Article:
“The film is really my story,” Mary Lou told me. When she “suddenly becomes the guardian of her aging brother, who is developmentally disabled, she reflects on their lives and the impact he’s had on hers, and is completely unprepared and overwhelmed by her new responsibilities, initially relying on others, but ultimately, finding purpose in her role and a belief in herself.” Mary Lou explains that the film is more than just memories they shared, but displays the influence Jack had on her life in such a positive manner.

Mary Lou also talked about how “the second part of the film covers the period when I am Jack’s guardian, after our parents have died, and I am trying to figure out what is best for him.” She tells us how fortunate she was to find Sutton Homes! “The home was beautiful, and Jack loved it there.  Sarah and Christine (his caregivers) were his angels!  He also became friends with another resident, Bill, and they would sit together in the beautiful courtyard and watch the squirrels. The home was just so intimate and caring and loving.”

Throughout his time at Sutton Homes, Mary Lou was extremely grateful and touched by Sutton Homes extraordinary care for Jack. Mary Lou explains at Jack’s previous home, he never had a real relationship with his caregivers, as there were so many of them on different shifts. Because of his dementia, he never learned their names. But, at Sutton Homes, he knew Sarah and Christine as friends, and he knew their names!  Because there were just the two of them on 24-hour shifts, Jack was so much more comfortable and relaxed and familiar with them, and he trusted them and grew to love them.” Sutton Homes provides assisted living in smaller residential homes so the residents feel right at home in a familiar setting while building dear friendships with the other residents and the caregivers.

To be able to provide unique, quality care, for people in need is truly remarkable and the fact that Sutton Homes does just that is extremely heartwarming. We thank you, Mary Lou, for creating such a wonderful film about Jack’s time here at Sutton Homes. We are forever grateful to have known someone as special and memorable as Jack.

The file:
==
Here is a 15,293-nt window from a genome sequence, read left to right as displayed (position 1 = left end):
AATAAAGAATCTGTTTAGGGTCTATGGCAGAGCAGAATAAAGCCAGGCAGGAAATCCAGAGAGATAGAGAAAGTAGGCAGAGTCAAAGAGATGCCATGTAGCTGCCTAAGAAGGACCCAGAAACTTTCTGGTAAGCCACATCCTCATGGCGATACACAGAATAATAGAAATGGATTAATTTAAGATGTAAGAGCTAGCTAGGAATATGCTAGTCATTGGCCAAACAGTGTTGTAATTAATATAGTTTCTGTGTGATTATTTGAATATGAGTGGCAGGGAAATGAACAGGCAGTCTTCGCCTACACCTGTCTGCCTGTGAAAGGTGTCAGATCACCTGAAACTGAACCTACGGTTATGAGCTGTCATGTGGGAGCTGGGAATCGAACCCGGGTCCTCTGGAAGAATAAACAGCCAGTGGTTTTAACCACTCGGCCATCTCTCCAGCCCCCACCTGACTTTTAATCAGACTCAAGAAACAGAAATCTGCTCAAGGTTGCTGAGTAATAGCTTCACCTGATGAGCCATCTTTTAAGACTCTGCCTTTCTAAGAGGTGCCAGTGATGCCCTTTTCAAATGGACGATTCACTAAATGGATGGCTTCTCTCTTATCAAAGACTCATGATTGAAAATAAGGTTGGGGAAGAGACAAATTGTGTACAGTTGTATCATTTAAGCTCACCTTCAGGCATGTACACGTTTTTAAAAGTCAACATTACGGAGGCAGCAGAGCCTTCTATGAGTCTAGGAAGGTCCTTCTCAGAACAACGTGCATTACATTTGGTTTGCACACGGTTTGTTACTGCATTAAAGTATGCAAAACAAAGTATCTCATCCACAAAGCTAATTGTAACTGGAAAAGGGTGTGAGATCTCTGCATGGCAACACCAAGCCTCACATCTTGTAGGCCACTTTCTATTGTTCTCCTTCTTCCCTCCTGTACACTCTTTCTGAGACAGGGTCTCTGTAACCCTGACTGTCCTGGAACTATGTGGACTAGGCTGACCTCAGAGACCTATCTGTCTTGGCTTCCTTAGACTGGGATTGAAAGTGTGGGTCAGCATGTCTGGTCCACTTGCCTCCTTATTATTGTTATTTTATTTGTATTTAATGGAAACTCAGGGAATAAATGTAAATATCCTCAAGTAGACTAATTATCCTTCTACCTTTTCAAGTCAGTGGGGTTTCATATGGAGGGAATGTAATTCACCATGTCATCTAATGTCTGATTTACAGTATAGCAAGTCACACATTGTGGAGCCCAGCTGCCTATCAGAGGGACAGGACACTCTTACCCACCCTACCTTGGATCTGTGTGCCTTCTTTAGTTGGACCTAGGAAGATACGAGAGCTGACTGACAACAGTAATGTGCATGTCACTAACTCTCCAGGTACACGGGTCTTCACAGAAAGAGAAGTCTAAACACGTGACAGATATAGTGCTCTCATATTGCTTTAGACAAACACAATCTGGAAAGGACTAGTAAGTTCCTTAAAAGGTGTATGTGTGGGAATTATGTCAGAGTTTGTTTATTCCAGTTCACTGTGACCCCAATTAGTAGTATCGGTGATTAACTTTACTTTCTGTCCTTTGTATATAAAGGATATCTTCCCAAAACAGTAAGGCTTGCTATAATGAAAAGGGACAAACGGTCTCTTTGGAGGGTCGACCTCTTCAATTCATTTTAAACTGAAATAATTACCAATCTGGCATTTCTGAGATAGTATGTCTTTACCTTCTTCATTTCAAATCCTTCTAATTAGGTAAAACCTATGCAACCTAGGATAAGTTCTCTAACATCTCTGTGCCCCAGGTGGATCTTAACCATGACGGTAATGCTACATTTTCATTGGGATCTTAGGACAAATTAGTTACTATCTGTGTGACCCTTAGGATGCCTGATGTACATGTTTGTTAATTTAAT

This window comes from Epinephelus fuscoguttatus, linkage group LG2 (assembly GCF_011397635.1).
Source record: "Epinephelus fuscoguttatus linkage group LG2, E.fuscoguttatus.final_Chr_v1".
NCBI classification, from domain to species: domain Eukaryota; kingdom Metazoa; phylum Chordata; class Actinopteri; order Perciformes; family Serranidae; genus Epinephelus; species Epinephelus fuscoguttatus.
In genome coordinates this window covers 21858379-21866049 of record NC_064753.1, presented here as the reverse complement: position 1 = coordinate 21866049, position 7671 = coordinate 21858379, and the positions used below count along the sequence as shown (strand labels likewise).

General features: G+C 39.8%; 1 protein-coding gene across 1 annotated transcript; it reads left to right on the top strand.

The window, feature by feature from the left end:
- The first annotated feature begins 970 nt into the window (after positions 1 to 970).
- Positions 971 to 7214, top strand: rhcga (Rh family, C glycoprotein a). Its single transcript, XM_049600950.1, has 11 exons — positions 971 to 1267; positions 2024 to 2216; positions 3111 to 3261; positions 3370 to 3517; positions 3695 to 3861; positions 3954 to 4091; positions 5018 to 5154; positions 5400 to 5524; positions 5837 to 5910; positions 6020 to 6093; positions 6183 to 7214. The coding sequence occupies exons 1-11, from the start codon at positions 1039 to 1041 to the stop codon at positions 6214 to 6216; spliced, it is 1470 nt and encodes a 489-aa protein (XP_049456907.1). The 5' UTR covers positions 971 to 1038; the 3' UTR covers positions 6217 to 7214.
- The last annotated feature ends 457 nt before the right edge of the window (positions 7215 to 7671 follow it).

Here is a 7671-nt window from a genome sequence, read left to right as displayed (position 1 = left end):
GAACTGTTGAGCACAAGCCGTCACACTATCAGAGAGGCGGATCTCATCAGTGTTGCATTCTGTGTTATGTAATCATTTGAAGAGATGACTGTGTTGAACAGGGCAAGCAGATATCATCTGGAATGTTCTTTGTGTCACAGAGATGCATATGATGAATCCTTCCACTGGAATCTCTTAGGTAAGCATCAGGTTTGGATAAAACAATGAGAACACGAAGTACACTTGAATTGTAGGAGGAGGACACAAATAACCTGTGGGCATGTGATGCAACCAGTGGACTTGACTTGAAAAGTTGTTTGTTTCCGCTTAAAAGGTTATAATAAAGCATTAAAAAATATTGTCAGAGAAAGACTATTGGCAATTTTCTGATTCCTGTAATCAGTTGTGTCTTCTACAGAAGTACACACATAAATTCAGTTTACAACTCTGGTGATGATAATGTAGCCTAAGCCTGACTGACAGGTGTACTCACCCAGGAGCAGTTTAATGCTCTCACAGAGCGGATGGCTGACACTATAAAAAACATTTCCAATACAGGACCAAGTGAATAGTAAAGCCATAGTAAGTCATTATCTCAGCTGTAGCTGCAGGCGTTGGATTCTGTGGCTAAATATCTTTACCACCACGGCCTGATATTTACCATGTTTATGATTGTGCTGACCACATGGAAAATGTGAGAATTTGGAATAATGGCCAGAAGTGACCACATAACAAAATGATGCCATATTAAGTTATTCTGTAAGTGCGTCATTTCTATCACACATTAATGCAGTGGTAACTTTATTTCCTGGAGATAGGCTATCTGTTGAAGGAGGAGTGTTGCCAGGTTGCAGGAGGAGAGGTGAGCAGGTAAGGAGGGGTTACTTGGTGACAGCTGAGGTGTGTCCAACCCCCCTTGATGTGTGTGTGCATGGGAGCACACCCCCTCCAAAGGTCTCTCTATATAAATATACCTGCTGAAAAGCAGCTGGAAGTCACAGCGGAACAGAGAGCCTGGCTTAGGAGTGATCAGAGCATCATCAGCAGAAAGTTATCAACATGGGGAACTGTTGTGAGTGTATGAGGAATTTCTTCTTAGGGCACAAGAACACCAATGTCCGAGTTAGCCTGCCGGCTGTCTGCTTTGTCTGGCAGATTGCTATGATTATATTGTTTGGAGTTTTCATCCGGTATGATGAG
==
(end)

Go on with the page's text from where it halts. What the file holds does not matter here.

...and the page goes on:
Thank you Jack for being part of the Sutton Homes Family! Jack lived at our St. Giles home.

Mediterranean Diet May Fend Off Memory Loss

Brain Boost: Mediterranean Diet May Fend Off Memory Loss

Memory loss can affect almost anyone and although there is no definite cure, eating the right foods can help fend off age-related cognitive decline. Allison Aubrey, author of “Brain Boost” explains research has shown Mediterranean diets to be extremely helpful in maintaining the brain’s acuity. Fish, nuts, vegetables, and olive oil are just some of the many foods among that diet, which is great since these meals are so easy to prepare. Sutton Homes employs caregivers that provide these delicious meals three times a day for its residents. More importantly, they are prepared in a residential home to bring warm familiarity to the resident. Vegetables and fruits are crucial to their diet since these foods are rich in antioxidants. Researchers also documented in 2013 that the Mediterranean diet cut the risk of heart attack and strokes by almost 30 percent. Sutton Homes wholeheartedly believes continual healthy eating is the way to go, paying special attention to the preferences and needs of its residents.

For more information regarding “Brain Boost” please check out the link below:

The Healing Power of Music

More than five million people in the US have Alzheimer’s, a progressive neurodegenerative disease characterized by memory loss, confusion, restlessness, and mood swings. Mary Ellen Geist, author of the “The Healing Power of Music” goes into detail about exactly this; “music can be good medicine”. Jane Flinn, a behavioral neuroscientist at George Mason University, tested the effects of singing on people with Alzheimer’s disease with two songs, “Somewhere Over the Rainbow” and “Isn’t It Romantic?”  Flinn displayed that the mental keenness of those people who regularly sang improved sharply over a four months. Sutton Homes participates in music activities in all their homes, allowing residents to walk down memory lane by playing their favorite songs. This “medicine” is so beneficial to the community as a whole as it can ease the pain of family members just like it did for the father in the article. Playing songs by Frank Sinatra calmed his mother down during sun-downing, a certain time where residents feel anxiety and angst. Comforting music like this relieves the pain of loved ones, knowing their mom or dad is happily singing along to the lyrics.


For more information regarding “The Healing Power of Music” please check out the link below:

Sutton Homes New Admissions & Marketing Director

We have a new admissions and marketing director and we’re excited!